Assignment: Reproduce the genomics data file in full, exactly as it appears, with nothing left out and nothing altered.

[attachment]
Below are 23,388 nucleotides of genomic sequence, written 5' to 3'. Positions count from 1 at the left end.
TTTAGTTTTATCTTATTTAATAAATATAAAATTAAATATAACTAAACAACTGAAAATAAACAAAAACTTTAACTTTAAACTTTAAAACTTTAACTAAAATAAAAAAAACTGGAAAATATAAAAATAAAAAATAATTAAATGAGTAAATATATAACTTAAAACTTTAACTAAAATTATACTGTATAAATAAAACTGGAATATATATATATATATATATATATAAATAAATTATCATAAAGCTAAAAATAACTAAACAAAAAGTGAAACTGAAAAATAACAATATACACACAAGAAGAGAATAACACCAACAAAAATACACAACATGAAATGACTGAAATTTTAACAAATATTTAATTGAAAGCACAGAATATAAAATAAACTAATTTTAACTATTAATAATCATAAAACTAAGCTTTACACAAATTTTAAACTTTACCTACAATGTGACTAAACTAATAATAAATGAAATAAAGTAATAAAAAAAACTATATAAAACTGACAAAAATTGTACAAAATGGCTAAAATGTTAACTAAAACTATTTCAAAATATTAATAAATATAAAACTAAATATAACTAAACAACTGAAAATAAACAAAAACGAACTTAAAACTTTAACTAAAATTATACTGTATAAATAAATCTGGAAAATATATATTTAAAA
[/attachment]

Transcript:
Below are 23,388 nucleotides of genomic sequence, written 5' to 3'. Positions count from 1 at the left end.
TTTAGTTTTATCTTATTTAATAAATATAAAATTAAATATAACTAAACAACTGAAAATAAACAAAAACTTTAACTTTAAACTTTAAAACTTTAACTAAAATAAAAAAAACTGGAAAATATAAAAATAAAAAATAATTAAATGAGTAAATATATAACTTAAAACTTTAACTAAAATTATACTGTATAAATAAAACTGGAATATATATATATATATATATATATAAATAAATTATCATAAAGCTAAAAATAACTAAACAAAAAGTGAAACTGAAAAATAACAATATACACACAAGAAGAGAATAACACCAACAAAAATACACAACATGAAATGACTGAAATTTTAACAAATATTTAATTGAAAGCACAGAATATAAAATAAACTAATTTTAACTATTAATAATCATAAAACTAAGCTTTACACAAATTTTAAACTTTACCTACAATGTGACTAAACTAATAATAAATGAAATAAAGTAATAAAAAAAACTATATAAAACTGACAAAAATTGTACAAAATGGCTAAAATGTTAACTAAAACTATTTCAAAATATTAATAAATATAAAACTAAATATAACTAAACAACTGAAAATAAACAAAAACGAACTTAAAACTTTAACTAAAATTATACTGTATAAATAAATCTGGAAAATATATATTTAAAA